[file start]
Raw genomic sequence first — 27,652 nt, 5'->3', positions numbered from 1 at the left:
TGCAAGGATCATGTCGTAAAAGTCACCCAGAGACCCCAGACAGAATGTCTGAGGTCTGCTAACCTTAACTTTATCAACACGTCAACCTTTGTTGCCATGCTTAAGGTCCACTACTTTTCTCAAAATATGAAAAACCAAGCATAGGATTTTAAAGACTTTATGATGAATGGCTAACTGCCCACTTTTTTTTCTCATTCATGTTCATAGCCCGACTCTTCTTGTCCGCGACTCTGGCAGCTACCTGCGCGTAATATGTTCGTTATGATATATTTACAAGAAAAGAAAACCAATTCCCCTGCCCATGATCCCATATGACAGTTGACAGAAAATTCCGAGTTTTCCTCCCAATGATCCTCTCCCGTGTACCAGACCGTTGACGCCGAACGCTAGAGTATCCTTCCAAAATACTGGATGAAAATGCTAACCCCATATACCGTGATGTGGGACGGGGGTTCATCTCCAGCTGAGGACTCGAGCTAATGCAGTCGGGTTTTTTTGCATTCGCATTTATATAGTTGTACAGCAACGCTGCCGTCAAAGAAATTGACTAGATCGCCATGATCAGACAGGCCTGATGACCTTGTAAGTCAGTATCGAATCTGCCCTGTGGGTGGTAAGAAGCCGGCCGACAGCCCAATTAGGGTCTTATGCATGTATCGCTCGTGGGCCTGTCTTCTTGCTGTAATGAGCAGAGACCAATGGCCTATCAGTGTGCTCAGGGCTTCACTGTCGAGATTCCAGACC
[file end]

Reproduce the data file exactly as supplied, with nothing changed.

Raw genomic sequence first — 27,652 nt, 5'->3', positions numbered from 1 at the left:
TGCAAGGATCATGTCGTAAAAGTCACCCAGAGACCCCAGACAGAATGTCTGAGGTCTGCTAACCTTAACTTTATCAACACGTCAACCTTTGTTGCCATGCTTAAGGTCCACTACTTTTCTCAAAATATGAAAAACCAAGCATAGGATTTTAAAGACTTTATGATGAATGGCTAACTGCCCACTTTTTTTTCTCATTCATGTTCATAGCCCGACTCTTCTTGTCCGCGACTCTGGCAGCTACCTGCGCGTAATATGTTCGTTATGATATATTTACAAGAAAAGAAAACCAATTCCCCTGCCCATGATCCCATATGACAGTTGACAGAAAATTCCGAGTTTTCCTCCCAATGATCCTCTCCCGTGTACCAGACCGTTGACGCCGAACGCTAGAGTATCCTTCCAAAATACTGGATGAAAATGCTAACCCCATATACCGTGATGTGGGACGGGGGTTCATCTCCAGCTGAGGACTCGAGCTAATGCAGTCGGGTTTTTTTGCATTCGCATTTATATAGTTGTACAGCAACGCTGCCGTCAAAGAAATTGACTAGATCGCCATGATCAGACAGGCCTGATGACCTTGTAAGTCAGTATCGAATCTGCCCTGTGGGTGGTAAGAAGCCGGCCGACAGCCCAATTAGGGTCTTATGCATGTATCGCTCGTGGGCCTGTCTTCTTGCTGTAATGAGCAGAGACCAATGGCCTATCAGTGTGCTCAGGGCTTCACTGTCGAGATTCCAGACC